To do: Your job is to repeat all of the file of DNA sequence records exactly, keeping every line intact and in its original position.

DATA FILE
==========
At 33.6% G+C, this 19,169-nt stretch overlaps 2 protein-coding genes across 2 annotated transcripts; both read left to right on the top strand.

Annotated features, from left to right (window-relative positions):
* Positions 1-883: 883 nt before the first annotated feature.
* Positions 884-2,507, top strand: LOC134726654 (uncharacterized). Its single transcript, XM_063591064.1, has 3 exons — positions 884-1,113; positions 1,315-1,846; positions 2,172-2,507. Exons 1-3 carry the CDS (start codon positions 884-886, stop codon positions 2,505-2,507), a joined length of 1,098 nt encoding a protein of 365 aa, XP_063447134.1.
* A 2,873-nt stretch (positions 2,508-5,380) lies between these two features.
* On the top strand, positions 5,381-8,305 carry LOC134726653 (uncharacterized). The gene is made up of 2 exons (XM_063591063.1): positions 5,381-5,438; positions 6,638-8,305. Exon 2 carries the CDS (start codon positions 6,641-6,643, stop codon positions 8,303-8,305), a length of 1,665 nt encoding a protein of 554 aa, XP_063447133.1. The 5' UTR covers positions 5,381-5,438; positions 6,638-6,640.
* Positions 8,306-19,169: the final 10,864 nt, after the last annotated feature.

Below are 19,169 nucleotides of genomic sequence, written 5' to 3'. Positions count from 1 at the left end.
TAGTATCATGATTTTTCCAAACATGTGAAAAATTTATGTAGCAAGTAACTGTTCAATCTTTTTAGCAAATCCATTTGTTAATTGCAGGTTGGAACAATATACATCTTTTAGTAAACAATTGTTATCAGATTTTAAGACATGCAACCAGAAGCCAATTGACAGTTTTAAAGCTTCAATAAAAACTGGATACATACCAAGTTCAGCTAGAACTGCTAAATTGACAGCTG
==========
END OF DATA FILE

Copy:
At 33.6% G+C, this 19,169-nt stretch overlaps 2 protein-coding genes across 2 annotated transcripts; both read left to right on the top strand.

Annotated features, from left to right (window-relative positions):
* Positions 1-883: 883 nt before the first annotated feature.
* Positions 884-2,507, top strand: LOC134726654 (uncharacterized). Its single transcript, XM_063591064.1, has 3 exons — positions 884-1,113; positions 1,315-1,846; positions 2,172-2,507. Exons 1-3 carry the CDS (start codon positions 884-886, stop codon positions 2,505-2,507), a joined length of 1,098 nt encoding a protein of 365 aa, XP_063447134.1.
* A 2,873-nt stretch (positions 2,508-5,380) lies between these two features.
* On the top strand, positions 5,381-8,305 carry LOC134726653 (uncharacterized). The gene is made up of 2 exons (XM_063591063.1): positions 5,381-5,438; positions 6,638-8,305. Exon 2 carries the CDS (start codon positions 6,641-6,643, stop codon positions 8,303-8,305), a length of 1,665 nt encoding a protein of 554 aa, XP_063447133.1. The 5' UTR covers positions 5,381-5,438; positions 6,638-6,640.
* Positions 8,306-19,169: the final 10,864 nt, after the last annotated feature.

Below are 19,169 nucleotides of genomic sequence, written 5' to 3'. Positions count from 1 at the left end.
TAGTATCATGATTTTTCCAAACATGTGAAAAATTTATGTAGCAAGTAACTGTTCAATCTTTTTAGCAAATCCATTTGTTAATTGCAGGTTGGAACAATATACATCTTTTAGTAAACAATTGTTATCAGATTTTAAGACATGCAACCAGAAGCCAATTGACAGTTTTAAAGCTTCAATAAAAACTGGATACATACCAAGTTCAGCTAGAACTGCTAAATTGACAGCTG